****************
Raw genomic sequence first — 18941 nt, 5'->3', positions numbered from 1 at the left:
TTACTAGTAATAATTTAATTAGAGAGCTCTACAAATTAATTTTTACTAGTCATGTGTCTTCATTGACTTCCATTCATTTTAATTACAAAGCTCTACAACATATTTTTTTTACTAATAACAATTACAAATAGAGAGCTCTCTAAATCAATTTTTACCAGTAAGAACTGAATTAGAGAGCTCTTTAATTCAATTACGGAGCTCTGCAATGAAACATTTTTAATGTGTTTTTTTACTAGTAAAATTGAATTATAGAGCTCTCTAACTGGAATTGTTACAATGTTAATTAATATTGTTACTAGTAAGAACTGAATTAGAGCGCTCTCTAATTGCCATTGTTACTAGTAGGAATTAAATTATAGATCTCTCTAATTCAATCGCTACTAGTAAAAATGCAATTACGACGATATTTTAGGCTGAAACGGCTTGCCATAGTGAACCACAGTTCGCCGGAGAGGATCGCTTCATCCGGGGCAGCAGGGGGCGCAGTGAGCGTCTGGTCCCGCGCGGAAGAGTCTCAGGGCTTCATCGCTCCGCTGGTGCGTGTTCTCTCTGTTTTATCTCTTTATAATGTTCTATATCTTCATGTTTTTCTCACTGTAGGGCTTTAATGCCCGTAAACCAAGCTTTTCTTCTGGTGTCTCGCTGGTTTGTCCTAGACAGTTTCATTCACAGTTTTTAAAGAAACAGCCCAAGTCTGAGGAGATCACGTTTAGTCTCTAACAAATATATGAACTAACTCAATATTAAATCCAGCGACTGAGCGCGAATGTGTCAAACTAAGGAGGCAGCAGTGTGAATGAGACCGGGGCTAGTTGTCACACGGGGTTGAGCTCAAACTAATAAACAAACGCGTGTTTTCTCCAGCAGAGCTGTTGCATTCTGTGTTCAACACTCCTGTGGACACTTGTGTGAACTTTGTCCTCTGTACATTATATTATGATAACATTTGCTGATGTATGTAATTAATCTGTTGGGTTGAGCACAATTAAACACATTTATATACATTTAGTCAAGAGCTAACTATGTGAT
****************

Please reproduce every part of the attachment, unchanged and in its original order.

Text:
Raw genomic sequence first — 18941 nt, 5'->3', positions numbered from 1 at the left:
TTACTAGTAATAATTTAATTAGAGAGCTCTACAAATTAATTTTTACTAGTCATGTGTCTTCATTGACTTCCATTCATTTTAATTACAAAGCTCTACAACATATTTTTTTTACTAATAACAATTACAAATAGAGAGCTCTCTAAATCAATTTTTACCAGTAAGAACTGAATTAGAGAGCTCTTTAATTCAATTACGGAGCTCTGCAATGAAACATTTTTAATGTGTTTTTTTACTAGTAAAATTGAATTATAGAGCTCTCTAACTGGAATTGTTACAATGTTAATTAATATTGTTACTAGTAAGAACTGAATTAGAGCGCTCTCTAATTGCCATTGTTACTAGTAGGAATTAAATTATAGATCTCTCTAATTCAATCGCTACTAGTAAAAATGCAATTACGACGATATTTTAGGCTGAAACGGCTTGCCATAGTGAACCACAGTTCGCCGGAGAGGATCGCTTCATCCGGGGCAGCAGGGGGCGCAGTGAGCGTCTGGTCCCGCGCGGAAGAGTCTCAGGGCTTCATCGCTCCGCTGGTGCGTGTTCTCTCTGTTTTATCTCTTTATAATGTTCTATATCTTCATGTTTTTCTCACTGTAGGGCTTTAATGCCCGTAAACCAAGCTTTTCTTCTGGTGTCTCGCTGGTTTGTCCTAGACAGTTTCATTCACAGTTTTTAAAGAAACAGCCCAAGTCTGAGGAGATCACGTTTAGTCTCTAACAAATATATGAACTAACTCAATATTAAATCCAGCGACTGAGCGCGAATGTGTCAAACTAAGGAGGCAGCAGTGTGAATGAGACCGGGGCTAGTTGTCACACGGGGTTGAGCTCAAACTAATAAACAAACGCGTGTTTTCTCCAGCAGAGCTGTTGCATTCTGTGTTCAACACTCCTGTGGACACTTGTGTGAACTTTGTCCTCTGTACATTATATTATGATAACATTTGCTGATGTATGTAATTAATCTGTTGGGTTGAGCACAATTAAACACATTTATATACATTTAGTCAAGAGCTAACTATGTGAT